A standardized dash number system for
O-ring sizes is used in many military and industrial
specifications. The O-ring size is identified by a
dash number rather than the actual dimensions
for convenience. The basis for the dash numbers
is contained in Aerospace Standard AS568. For
nongasket O-rings (packing), the dash numbers
are divided into groups of one hundred. Each
hundred group identifies the cross section size of
the O-rings within the group (table 7-2).
The 900 series dash numbers contained in
AS568 identify all the presently standardized
straight thread tube fitting boss gaskets. With the
exception of -901, the last two digits of the dash
designate the tube size in 16ths of an inch. For
example, the -904 size is for a 1/4-inch tube.
The critical dimensions of an O-ring are its ID,
its cross sectional diameter (W), and the height
and width of the residual molding flash (see
Nominal dimensions have been used to
describe O-ring sizes, although this practice is
rapidly being replaced by the use of dash numbers.
The actual inside diameter of a seal will be slightly
less than the nominal ID, but the actual OD will
Table 7-2.O-Ring Dash Numbers Versus Cross Section
be slightly larger than the nominal OD. For
example, an AS568-429 O-ring is described in
nominal dimensions as 5 inches ID by 5-1/2 inches
OD by 1/4-inch W. Actual dimensions are 4.975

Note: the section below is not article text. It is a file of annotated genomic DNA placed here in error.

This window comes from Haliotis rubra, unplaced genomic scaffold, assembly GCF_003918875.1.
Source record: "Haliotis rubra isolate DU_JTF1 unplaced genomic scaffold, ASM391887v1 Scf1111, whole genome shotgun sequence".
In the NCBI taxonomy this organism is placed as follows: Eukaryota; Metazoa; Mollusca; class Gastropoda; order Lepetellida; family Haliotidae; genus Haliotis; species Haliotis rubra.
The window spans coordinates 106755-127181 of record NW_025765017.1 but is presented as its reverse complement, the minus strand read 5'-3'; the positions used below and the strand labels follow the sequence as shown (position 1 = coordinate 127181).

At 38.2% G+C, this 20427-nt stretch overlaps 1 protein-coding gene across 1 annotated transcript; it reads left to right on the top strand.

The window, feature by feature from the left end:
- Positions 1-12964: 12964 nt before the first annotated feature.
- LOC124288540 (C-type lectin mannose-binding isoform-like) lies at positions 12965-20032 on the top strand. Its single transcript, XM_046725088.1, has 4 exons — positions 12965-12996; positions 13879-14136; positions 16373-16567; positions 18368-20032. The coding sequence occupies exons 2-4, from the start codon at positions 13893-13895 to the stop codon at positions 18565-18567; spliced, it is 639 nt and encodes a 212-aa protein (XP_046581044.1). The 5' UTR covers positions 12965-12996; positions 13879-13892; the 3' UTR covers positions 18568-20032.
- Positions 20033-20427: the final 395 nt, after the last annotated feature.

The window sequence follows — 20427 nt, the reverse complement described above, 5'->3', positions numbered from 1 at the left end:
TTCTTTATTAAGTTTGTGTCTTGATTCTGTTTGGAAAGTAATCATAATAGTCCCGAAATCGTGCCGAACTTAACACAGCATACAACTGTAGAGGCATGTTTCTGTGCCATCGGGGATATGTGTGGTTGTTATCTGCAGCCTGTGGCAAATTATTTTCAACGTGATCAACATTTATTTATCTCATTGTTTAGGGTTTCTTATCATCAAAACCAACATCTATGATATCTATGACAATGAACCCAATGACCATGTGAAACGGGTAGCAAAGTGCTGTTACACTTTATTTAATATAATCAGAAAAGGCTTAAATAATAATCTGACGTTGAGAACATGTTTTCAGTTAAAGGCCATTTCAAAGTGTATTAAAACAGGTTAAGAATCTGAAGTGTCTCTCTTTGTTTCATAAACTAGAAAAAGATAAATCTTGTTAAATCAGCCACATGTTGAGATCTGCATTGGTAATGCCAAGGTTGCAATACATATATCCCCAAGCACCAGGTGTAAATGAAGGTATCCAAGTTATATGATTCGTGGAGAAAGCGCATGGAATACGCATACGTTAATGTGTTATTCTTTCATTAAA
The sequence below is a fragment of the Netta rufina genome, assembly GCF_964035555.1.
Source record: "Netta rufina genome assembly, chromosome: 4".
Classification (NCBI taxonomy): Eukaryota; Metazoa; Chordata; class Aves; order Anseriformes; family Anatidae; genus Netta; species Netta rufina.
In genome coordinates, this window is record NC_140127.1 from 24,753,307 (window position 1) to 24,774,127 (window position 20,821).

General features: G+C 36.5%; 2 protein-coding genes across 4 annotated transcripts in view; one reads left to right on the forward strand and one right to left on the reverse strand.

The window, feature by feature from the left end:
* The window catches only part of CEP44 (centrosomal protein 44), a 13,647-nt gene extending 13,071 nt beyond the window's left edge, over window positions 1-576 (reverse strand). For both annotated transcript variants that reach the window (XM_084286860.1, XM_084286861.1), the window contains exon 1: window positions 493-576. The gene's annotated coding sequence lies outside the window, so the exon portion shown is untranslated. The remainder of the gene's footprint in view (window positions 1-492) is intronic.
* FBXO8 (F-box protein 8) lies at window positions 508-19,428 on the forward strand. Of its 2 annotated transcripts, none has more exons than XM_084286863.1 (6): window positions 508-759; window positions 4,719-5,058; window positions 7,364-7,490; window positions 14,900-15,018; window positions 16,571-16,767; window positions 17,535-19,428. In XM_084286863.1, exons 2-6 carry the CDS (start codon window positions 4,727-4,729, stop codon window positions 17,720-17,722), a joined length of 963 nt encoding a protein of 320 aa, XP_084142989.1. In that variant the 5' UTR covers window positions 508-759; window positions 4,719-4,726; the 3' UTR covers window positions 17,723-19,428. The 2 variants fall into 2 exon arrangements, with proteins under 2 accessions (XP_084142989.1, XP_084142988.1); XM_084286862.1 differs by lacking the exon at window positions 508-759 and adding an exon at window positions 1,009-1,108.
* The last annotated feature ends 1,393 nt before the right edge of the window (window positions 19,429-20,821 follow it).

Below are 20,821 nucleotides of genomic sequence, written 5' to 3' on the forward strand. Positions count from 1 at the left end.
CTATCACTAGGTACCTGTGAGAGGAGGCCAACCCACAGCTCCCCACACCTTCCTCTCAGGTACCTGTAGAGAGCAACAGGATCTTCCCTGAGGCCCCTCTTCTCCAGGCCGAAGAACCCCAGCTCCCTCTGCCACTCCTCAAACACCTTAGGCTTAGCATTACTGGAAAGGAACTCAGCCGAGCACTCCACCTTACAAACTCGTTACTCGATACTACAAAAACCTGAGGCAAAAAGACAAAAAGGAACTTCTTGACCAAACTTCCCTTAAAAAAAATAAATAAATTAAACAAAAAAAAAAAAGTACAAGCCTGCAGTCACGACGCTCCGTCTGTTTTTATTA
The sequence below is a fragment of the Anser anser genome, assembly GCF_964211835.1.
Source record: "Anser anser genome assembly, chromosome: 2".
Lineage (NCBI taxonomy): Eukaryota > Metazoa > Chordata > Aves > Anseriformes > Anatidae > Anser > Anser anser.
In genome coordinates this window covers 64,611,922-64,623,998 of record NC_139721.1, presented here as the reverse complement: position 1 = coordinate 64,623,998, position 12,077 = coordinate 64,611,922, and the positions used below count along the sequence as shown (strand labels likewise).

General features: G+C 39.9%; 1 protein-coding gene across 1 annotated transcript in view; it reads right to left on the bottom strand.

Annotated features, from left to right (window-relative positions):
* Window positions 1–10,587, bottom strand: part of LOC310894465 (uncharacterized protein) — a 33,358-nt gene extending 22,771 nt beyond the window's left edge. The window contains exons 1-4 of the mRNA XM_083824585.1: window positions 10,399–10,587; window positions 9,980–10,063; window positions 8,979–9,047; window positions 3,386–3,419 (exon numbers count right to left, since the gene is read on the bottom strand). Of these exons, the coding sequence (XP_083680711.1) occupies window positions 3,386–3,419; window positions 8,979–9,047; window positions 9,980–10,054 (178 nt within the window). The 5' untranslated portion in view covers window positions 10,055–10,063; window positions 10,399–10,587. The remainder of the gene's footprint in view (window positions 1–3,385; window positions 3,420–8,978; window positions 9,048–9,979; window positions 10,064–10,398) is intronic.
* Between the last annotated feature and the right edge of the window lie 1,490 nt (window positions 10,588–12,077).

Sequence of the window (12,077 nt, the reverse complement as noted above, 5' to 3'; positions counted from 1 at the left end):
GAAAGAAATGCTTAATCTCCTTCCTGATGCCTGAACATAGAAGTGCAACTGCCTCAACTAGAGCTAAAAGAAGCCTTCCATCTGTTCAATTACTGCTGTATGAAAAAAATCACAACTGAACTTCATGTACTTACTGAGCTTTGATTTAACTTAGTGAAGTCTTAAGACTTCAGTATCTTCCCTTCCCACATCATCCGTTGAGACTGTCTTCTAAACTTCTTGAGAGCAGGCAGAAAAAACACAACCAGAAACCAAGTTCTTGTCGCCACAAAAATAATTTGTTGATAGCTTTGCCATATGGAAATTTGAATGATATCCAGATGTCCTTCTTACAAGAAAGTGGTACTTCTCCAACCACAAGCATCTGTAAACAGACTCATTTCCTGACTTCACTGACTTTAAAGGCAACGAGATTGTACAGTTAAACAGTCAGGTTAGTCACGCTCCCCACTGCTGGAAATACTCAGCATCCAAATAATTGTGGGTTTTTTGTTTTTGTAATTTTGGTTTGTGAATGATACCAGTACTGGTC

inches ID by 5.525 inches OD by 0.275 inches W.
Material and performance requirements
for O-rings are often identified in military
specifications. The dimensions of these O-rings
will usually be found in accompanying slash sheets
(which bear the specification number and are a
part of the specification) or will be identified by
various drawings and standards that relate to the
specification. Included among the specifications
are Air Force-Navy Standards (AN), Mili-
tary Standards (MS), and National Aerospace
Standards (NAS). If the specification does not
identify sizes, the sizes should be identified by the
AS568 dash number. Usually, you can use
drawings, technical manuals, and allowance parts
lists (APLs) to identify replacement O-rings.
(Notes 2 and 3 of table 7-1 list some of the
frequently used military specifications).
A cure date is as applicable to natural or
synthetic O-rings as it is to rubber hoses. This date
is the basis for determining the age of O-rings.
It is extremely important that the cure date be
noted on all packages.
Shelf Life and Expiration Date
All elastomers change gradually with age;
some change more rapidly than others. The
shelf life for rubber products is contained in
Check the age of natural or synthetic rubber
preformed packings before installation to
determine whether they are acceptable for use.
Make a positive identification, indicating the
source, cure date, and expiration date. Ensure that
this information is available for all packing used.
Shelf life requirements do not apply once the
packing is installed in a component.
The expiration date is the date after which
packing should not be installed. The expiration
date of all packings can be determined by adding
the shelf life to the cure date.